From the architect:
Set within the heritage conservation area of Surry Hills, Sydney, this project is the extension and reworking of a former Butcher’s Shop.
Originally an annexe to the adjoining terrace house, where the butcher would have lived, the building was a shop at street level with two children’s bedrooms above, with a freestanding cool room in the rear yard.
The original door openings linking the two buildings are still evident on both levels but were bricked in when previously converted to a separate residence. At the same time, the original shop front was removed and the floor level of the front room raised to insert a timber floor.
A rudimentary kitchen and stair had also been inserted in the space between the rear of the shop and the original cool room, which was converted to a bathroom with an additional bedroom added above.
The brief was to create a new kitchen and rooftop extension to house the main bedroom with ensuite bathroom while maintaining the original butcher’s shop as the main living space. Conceptually the new work is a ‘Z’ shaped element, consisting of the horizontal kitchen leg at the lower level, running towards the rear yard, a vertical stairwell and another horizontal leg on the upper level, running towards the street frontage, containing the main bedroom.
The new kitchen is at the intersection of the circulation paths to the rear yard, stair and bathroom, with the design of the circular end to a ‘hockey stick’ kitchen bench forming the pivot point for all these movements and a family table at the centre of the home. The fully tiled walls of the kitchen are a reference to the original butcher’s shop tiling, which is still intact on the internal walls of the living and dining area at the front of the house.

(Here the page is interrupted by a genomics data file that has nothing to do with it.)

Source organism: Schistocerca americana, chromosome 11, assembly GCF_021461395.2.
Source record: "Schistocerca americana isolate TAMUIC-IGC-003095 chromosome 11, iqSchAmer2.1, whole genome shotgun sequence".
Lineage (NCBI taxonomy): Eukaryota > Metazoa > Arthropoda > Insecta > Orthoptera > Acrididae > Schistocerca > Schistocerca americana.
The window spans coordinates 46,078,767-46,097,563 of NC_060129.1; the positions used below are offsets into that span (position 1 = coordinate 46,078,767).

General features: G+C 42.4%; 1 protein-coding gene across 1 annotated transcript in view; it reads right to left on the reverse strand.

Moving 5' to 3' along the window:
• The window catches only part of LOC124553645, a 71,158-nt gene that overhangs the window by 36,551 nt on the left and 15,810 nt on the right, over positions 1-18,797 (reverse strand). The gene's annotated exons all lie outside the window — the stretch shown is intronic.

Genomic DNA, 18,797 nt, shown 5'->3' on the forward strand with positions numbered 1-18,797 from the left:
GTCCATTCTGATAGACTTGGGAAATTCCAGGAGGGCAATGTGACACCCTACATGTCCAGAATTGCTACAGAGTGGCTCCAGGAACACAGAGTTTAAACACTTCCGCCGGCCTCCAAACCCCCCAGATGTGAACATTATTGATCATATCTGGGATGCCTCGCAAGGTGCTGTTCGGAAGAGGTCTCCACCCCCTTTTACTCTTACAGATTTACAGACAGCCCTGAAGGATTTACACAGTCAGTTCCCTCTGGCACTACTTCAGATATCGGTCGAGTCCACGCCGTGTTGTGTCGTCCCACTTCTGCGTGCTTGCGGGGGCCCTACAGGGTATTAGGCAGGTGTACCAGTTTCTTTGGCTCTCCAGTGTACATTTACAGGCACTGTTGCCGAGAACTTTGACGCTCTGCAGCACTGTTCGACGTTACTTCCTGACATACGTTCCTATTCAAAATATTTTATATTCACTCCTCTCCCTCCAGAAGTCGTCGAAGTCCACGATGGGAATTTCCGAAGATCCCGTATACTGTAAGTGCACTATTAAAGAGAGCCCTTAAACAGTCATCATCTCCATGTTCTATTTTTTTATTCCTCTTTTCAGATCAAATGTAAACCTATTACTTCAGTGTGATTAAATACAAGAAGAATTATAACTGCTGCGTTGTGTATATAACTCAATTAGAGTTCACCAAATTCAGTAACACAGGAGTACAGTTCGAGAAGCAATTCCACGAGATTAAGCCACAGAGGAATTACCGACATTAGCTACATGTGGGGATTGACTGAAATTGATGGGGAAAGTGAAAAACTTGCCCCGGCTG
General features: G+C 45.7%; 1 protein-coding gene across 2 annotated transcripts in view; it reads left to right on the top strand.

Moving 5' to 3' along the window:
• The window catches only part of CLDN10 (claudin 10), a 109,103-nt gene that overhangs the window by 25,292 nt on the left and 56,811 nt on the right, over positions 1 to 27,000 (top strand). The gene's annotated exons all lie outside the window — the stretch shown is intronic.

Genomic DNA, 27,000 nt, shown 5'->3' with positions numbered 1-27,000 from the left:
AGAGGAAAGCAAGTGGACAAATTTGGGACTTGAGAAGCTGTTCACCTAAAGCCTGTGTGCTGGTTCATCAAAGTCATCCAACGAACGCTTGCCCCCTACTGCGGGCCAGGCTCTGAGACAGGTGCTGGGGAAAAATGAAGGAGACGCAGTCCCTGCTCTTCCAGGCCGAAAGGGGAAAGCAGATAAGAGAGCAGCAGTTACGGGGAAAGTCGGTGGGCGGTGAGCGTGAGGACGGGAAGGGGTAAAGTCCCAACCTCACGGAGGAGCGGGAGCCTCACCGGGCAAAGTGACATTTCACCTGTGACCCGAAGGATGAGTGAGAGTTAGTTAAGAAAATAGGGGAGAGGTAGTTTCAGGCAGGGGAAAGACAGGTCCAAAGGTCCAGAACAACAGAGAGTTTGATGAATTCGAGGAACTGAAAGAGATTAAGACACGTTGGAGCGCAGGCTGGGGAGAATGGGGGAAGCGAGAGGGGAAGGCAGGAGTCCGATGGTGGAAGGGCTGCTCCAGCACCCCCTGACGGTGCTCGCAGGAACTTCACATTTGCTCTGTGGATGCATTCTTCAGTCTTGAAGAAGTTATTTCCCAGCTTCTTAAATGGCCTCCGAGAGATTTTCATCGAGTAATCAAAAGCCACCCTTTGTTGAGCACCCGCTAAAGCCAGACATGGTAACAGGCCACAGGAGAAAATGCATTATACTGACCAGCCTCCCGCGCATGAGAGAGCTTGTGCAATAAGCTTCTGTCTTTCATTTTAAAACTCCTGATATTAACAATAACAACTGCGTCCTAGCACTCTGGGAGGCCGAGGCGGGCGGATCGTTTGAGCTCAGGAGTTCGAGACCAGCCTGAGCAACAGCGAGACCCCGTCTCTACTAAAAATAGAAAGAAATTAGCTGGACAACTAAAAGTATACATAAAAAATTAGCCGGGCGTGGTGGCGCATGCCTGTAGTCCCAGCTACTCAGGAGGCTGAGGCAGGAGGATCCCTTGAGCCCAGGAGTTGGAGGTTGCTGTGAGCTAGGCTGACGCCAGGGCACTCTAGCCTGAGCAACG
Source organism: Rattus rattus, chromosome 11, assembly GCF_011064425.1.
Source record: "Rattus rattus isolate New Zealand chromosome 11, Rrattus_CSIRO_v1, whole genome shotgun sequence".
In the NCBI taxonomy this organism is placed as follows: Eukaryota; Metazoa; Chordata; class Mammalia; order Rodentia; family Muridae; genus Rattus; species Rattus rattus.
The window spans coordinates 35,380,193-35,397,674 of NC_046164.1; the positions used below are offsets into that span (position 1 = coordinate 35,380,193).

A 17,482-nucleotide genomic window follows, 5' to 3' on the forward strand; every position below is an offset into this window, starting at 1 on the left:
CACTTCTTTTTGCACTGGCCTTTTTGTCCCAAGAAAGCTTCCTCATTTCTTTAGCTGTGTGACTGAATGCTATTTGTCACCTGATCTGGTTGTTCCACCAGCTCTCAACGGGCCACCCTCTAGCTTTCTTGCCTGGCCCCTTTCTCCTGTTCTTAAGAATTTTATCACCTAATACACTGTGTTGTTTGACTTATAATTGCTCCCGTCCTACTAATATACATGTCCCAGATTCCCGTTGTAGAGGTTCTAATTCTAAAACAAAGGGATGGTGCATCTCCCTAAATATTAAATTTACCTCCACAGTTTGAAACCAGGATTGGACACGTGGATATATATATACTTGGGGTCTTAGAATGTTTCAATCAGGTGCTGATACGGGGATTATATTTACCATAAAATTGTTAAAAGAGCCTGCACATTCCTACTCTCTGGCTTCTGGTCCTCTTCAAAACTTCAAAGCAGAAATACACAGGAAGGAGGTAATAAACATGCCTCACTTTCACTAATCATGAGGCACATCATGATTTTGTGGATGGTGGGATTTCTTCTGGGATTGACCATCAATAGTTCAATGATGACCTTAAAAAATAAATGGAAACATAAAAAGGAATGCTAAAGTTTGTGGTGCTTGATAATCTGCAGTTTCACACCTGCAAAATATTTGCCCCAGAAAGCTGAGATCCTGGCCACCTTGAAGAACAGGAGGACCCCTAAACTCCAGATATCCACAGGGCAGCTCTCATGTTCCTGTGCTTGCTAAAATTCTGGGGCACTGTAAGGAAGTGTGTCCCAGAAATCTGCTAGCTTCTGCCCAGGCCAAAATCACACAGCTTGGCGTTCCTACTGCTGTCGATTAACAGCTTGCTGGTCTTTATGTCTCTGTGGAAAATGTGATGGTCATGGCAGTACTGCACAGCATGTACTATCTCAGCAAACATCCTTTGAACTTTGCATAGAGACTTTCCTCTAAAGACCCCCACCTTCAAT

The third storey addition is set back from the existing parapet, maintaining the original building form to preserve the heritage character of the existing, while allowing for the insertion of a small roof terrace between old and new. A freestanding wardrobe unit forms the bedhead, with the ensuite to the rear beside the new stair.
The ‘Z’ shaped additions are expressed as a contemporary insertion and clad in white aluminium composite panels, to contrast with the original brickwork. The new kitchen floor is polished concrete while the upper levels have black linoleum flooring.
The owners are an art consultant and an art director/artist and their two young boys, with the house to provide hanging and display space for their art collection.
Accoridng to architect Ian Moore, "The work on this house was completed in early 2018."
"The project was really about allowing a young family to stay in their existing house without needing to sell, buy a new one and upgrade. In this regard getting approval for the third level extension was critical to allow for a new main bedroom and ensuite for the parents and allow the 2 boys to have the 2 original bedrooms."
"Conceptually the 'z' shaped addition of the new kitchen at courtyard level, the new vertical stair extension and the new main bedroom had to read as 'new' in contrast to the 'old' of the original brick terrace house/shop, so were clad in white aluminium with white aluminium windows and louvres."
"The circular end to the kitchen bench forms the 'centre' of the house and the fulcrum around which all circulation takes place."
"Central to this project was the retention of all of the original building fabric, except the roof. Of particular importance was the retention of the original butchers shop tiling to the walls of the main living area. All new work was to be visually distinct from the original and materials were to be simple, robust and low maintenance," he says"
"A simple polished concrete slab to the kitchen floor and linoleum to the stair and upper levels with white subway tiling to the kitchen and bathroom walls being a reference to the original butchers shop tiling. Natural light and ventilation were fundamental considerations, with new windows and doors being full height and full width and the introduction of overhead light to the kitchen by way of a large circular skylight, mimicking the circular end to the kitchen bench."
"A small roof terrace off the main bedroom, combined with louvred windows to the ensuite and stair provide exceptional cross ventilation. All lighting is LED and ceiling fans have been installed in all bedrooms," Moore concludes.